In this refinance case study we will look at Toby’s student loans. Toby has a ton of federal student debt from his graduate school days and a smaller pile of private loans from his undergrad studies. Complicating Toby’s situation is the fact that he is a government employee. His income is lower than what it might be in the private sector, but he is working towards Public Service Loan forgiveness. He doesn’t want to mess with his federal loans, but his goal is to lower the private loan interest rates that are as high as 9%. If you would like to participate in a refinance case study, send us an email.
- Alias: Toby (these case studies are anonymous)
- Salary: $50,000 per year
- Credit Score: 730
- Federal Debt: ~$200,000
- Private Debt: Three loans totaling $15,000
- Private Debt Interest Rate: 8% on average
- Other Debt: $14,000 personal loan (No mortgage, car payment or credit card)
Things for Toby will be tricky due to his large federal student loan balance. This large balance could scare lenders off, but income-driven repayment plans mean his payments will always be manageable. As a result, we should get a pretty good idea about the lenders that treat large federal debts most favorably when refinancing private loans.
Because Toby is somewhat of an outlier as far as his debt is concerned, it will be important to cast a wide net and apply to a number of student loan refinance companies. We will work our way down the student loan refinance company rankings until it is clear that we have found the best rate available. In less than an hour Toby was able to check rates with over 10 lenders, so shopping around is not a time consuming process.
Toby is saving for a deposit on a house, so his goal is to get the lowest payment possible. That means a 20-year loan. However, because interest rates are so low, Toby will be seeking a fixed-rate loan.
|LendKey||Approved||7.17%||LedKey did not have a 20-year loan option, approved rate is for a 15-year loan|
|ELFI||5.28-5.47%||The loan was pre-approved, but rejected after submitting all documents|
|Laurel Road||6.05%||The loan was pre-approved, but rejected after submitting all documents|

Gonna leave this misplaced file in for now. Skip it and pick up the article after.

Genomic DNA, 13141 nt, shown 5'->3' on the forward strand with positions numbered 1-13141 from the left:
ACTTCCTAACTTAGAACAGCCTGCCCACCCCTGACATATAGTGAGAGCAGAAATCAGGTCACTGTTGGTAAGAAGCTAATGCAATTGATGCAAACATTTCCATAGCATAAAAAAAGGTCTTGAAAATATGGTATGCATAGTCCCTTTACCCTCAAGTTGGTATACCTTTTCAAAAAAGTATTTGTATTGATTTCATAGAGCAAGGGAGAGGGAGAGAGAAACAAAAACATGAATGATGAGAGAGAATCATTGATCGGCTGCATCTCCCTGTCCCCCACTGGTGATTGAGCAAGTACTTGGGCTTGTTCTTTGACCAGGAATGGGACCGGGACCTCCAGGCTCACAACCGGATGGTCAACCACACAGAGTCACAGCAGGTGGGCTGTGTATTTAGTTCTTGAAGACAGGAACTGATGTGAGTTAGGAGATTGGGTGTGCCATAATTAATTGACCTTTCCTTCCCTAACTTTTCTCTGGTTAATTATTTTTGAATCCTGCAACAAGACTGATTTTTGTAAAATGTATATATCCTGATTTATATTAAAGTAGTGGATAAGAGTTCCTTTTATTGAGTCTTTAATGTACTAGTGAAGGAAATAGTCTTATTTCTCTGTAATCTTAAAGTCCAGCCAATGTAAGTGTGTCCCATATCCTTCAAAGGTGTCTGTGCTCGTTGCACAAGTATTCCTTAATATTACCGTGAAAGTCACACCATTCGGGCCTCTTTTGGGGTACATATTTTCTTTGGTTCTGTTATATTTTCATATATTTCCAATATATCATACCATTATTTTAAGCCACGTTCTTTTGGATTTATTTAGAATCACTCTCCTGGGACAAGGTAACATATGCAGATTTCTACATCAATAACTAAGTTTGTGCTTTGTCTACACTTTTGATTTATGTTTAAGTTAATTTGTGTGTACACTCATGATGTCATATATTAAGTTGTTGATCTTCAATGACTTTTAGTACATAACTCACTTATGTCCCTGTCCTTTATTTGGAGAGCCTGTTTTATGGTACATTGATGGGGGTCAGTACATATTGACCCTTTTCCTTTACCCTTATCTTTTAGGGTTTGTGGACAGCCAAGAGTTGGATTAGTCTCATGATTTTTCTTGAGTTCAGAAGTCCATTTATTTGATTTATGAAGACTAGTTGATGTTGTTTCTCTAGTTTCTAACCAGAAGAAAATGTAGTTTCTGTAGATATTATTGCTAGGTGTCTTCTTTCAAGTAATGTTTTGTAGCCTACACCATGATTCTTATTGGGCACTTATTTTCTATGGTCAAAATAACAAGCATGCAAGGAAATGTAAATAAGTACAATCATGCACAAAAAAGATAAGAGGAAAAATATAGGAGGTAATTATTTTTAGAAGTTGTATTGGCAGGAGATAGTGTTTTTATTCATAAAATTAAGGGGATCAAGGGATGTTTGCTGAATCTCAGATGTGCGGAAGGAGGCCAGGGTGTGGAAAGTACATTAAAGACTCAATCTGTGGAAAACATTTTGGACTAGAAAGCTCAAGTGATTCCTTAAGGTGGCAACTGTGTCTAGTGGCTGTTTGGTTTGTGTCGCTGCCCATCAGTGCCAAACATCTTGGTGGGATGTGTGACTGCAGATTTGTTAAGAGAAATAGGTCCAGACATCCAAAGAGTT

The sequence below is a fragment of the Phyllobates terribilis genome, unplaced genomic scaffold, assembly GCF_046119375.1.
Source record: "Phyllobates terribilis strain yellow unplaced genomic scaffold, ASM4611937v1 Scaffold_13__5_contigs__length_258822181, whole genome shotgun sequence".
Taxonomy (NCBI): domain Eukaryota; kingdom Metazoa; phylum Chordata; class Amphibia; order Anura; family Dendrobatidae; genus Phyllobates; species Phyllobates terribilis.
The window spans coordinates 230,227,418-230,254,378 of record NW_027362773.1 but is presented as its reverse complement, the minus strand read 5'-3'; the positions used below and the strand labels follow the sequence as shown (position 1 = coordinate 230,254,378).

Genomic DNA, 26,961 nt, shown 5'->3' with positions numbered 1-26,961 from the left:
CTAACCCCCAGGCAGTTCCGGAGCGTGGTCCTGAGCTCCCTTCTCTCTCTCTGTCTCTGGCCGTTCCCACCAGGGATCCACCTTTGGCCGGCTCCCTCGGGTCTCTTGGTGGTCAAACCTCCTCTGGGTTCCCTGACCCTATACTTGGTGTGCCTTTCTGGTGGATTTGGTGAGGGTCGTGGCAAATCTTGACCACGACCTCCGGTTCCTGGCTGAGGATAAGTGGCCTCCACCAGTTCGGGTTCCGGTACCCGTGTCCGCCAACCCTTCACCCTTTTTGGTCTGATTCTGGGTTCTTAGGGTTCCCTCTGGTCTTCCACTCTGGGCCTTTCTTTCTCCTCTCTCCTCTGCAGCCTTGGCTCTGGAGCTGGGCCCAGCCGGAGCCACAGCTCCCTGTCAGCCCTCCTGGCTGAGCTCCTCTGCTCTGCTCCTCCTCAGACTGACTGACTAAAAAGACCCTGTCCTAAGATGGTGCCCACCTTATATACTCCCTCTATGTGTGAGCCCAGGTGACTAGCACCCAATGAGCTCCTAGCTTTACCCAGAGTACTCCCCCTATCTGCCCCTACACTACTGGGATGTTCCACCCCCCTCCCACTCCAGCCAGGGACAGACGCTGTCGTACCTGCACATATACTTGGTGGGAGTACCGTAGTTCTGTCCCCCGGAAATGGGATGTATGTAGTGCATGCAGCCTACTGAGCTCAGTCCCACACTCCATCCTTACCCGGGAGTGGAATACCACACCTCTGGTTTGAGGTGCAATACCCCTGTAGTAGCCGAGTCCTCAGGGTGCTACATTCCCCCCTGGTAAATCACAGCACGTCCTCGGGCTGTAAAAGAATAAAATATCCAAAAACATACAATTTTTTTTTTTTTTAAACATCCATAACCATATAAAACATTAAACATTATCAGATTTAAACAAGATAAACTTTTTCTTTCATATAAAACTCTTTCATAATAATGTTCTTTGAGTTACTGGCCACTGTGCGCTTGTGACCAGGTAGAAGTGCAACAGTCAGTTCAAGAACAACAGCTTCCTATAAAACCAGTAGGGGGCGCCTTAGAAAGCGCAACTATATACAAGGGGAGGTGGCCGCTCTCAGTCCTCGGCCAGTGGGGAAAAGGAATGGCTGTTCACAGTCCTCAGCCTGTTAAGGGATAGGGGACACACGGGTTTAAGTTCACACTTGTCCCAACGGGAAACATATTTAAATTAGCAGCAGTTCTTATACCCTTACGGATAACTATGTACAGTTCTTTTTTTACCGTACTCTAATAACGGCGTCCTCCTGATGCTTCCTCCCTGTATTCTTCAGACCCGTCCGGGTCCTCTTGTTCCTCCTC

|CommonBond||Denied||NA||Cosigner required due to total debt to income ratio|
|Credible||Denied||NA||Denials from Citizens, EDvestinU, Earnest, College Ave, mefa, and Connext|
Picking A Lender
Toby’s application seemed to cause issues with the “pre-approval” process. The large federal debt is likely the culprit. Typically when an applicant is denied after a pre-approval it is due to an income documentation issue, but with Toby’s government job, documenting his income was not an issue. The lenders that focus more on Toby’s monthly bills are much more likely to approve him than the lenders that give weight to total debt levels. We suspect that this is the issue with the ELFI and Laurel Road approvals that became rejections.
By the time Toby submitted his documents to Laurel Road and ELFI and got rejected, things were looking pretty bleak. Fortunately, SoFi came through on the interest rate that they had promised. Due to limited final approvals, choosing the best lender option became pretty clear.
The New Loan
Toby’s new loan now has a 20-year repayment plan. While the interest rate is not great, it is still a savings over Toby’s old loans. Additionally, the extended repayment length means Toby’s monthly bill is significantly lower. The flexibility will be very helpful to Toby as he pursues his other goals.
Winner: SoFi @ 6.125% for 20 years
To find the lowest possible rate, be sure to look into a number of different student loan consolidation companies. Making a deal with the first lender you check could be leaving money on the table. Had Toby just applied with one or two lenders he might have lived with a couple rejections. By shopping around his student loan situation got much better. Our complete list of national student loan refinance lenders is a good place to start.